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|Title:||The effect of laparoscopic cholecystectomy on biliary reflux|
|Citation:||Australian and New Zealand Journal of Surgery, 1997; 67(10):703-705|
|Maddern, Guy J.; Baxter, Paula S.|
|Abstract:||BACKGROUND:The present study evaluates the effect of laparoscopic cholecystectomy on biliary reflux in patients with cholelithiasis. METHODS:All patients over 18 years of age awaiting elective cholecystectomy for gallstone disease in one of two teaching hospitals were contacted by telephone, and those who gave informed consent were entered in the study. A total of 66 patients (43 females and 23 males) underwent milk 99mTc DIDA scans. Elective laparoscopic cholecystectomy was perfomed after a median of 28.5 days (range: 8-588 days) and patients were re-investigated with a milk 99mTc DIDA scan at a median time of 50 days (range: 18-370 days) postoperatively. Scans were carried out in the Nuclear Medicine Department of the Royal Adelaide Hospital. RESULTS:All but two patients had a functioning gall-bladder on milk 99mTc N-2, 6-dimethylphenyl-carbamoylmethyl iminodiacetic acid scanning prior to cholecystectomy. One of these patients was found to have a gall-bladder carcinoma at cholecystectomy. Fifty-seven of the 66 patients had a successful laparoscopic cholecystectomy (nine open cholecystectomies). Nineteen patients experienced gastroduodenal reflux into the stomach prior to cholecystectomy and 23 patients experienced it postoperatively. There was no significant difference in gastroduodenal reflux in both the open and laparoscopic groups. CONCLUSION:The present study demonstrated that laparoscopic cholecystectomy did not significantly alter gastroduodenal reflux.|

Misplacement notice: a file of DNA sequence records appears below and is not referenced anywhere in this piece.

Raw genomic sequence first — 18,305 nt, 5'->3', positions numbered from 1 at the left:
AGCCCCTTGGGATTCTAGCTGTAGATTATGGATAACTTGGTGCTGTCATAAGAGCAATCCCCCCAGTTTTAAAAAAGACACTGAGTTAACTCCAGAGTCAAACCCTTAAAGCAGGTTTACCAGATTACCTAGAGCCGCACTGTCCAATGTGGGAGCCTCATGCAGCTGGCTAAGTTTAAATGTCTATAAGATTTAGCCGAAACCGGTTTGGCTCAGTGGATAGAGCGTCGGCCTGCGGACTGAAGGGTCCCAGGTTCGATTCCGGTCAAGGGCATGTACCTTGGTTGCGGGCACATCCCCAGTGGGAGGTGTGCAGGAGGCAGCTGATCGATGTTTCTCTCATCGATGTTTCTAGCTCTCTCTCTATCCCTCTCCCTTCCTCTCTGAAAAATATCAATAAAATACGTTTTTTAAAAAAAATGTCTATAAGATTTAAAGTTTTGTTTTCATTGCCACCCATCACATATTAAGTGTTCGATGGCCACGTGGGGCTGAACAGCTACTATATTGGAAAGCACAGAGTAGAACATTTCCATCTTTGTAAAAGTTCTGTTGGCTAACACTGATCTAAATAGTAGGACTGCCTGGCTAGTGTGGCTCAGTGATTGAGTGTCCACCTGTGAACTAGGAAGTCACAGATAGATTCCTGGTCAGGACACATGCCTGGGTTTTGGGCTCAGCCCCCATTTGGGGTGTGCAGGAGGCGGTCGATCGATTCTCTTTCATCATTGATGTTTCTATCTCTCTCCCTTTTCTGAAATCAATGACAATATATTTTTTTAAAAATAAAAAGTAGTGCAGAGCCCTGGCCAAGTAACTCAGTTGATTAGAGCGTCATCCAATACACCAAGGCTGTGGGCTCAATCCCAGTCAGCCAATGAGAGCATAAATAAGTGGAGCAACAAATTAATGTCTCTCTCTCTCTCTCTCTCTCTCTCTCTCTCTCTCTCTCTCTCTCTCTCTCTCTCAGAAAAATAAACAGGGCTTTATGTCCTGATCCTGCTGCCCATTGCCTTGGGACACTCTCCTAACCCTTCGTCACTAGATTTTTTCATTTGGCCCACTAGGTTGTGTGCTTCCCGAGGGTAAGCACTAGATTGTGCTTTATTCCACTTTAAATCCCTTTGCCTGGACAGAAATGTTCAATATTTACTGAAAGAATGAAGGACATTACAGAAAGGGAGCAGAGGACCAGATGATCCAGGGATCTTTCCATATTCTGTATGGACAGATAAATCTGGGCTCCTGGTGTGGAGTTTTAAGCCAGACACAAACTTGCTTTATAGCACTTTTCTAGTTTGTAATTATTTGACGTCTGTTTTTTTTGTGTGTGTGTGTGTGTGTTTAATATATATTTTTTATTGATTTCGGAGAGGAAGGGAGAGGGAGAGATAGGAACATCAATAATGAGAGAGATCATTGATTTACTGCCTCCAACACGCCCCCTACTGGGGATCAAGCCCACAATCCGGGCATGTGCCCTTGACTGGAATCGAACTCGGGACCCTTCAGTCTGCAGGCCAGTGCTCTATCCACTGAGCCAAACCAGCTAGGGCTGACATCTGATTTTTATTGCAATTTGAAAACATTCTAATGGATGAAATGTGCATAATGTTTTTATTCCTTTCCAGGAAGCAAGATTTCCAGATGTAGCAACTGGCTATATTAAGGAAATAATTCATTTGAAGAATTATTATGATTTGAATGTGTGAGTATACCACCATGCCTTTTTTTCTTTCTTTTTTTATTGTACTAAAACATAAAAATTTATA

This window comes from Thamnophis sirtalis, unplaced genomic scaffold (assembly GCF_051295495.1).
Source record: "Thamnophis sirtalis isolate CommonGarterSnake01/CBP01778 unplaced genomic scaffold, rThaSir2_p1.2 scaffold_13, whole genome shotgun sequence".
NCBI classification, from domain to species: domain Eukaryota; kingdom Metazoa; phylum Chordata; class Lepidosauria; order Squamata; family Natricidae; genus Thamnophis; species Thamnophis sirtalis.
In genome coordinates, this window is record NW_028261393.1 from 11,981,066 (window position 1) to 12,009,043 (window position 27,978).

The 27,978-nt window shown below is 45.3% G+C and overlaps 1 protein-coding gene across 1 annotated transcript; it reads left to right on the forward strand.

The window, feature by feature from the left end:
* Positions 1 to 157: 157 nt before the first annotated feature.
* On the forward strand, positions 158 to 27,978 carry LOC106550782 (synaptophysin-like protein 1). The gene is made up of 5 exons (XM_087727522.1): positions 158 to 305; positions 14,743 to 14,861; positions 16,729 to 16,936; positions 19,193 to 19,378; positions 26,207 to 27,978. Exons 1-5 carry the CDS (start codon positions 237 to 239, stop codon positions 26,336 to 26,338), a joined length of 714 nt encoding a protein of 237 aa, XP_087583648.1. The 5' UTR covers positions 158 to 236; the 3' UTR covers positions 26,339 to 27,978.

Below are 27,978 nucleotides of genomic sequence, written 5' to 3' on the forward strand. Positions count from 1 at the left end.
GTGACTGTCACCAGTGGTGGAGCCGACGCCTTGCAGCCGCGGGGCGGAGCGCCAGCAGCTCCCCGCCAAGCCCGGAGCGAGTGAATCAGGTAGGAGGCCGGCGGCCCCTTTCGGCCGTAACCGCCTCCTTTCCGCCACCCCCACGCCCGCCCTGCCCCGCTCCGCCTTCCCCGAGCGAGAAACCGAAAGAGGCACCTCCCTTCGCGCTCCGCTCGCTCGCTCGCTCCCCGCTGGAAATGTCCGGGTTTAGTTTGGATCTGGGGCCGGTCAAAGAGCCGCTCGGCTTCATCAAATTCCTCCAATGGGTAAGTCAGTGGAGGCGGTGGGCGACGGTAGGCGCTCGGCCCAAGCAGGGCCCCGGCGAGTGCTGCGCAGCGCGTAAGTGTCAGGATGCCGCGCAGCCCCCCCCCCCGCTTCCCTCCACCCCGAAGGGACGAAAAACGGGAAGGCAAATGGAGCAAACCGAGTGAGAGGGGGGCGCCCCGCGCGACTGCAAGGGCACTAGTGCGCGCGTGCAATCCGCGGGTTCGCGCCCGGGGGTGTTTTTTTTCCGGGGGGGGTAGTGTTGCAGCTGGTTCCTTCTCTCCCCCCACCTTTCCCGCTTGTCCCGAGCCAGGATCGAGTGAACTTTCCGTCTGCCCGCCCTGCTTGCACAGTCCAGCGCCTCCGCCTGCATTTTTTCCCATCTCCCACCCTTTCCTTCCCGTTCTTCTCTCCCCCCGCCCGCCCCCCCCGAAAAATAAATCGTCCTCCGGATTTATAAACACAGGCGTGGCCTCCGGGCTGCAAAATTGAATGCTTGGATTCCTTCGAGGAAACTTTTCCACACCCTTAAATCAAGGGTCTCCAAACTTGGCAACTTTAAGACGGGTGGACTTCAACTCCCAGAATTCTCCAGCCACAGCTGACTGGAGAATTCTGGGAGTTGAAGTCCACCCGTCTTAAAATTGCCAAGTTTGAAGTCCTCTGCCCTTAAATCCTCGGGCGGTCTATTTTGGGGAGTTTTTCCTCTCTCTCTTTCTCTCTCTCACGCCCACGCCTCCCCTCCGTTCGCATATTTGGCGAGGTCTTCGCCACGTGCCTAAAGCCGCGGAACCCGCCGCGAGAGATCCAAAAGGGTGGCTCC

|Keywords:||Bile; Humans; Cholelithiasis; Gastroesophageal Reflux; Cholecystectomy; Cholecystectomy, Laparoscopic; Adult; Aged; Middle Aged; Female; Male|
|Appears in Collections:||Surgery publications|
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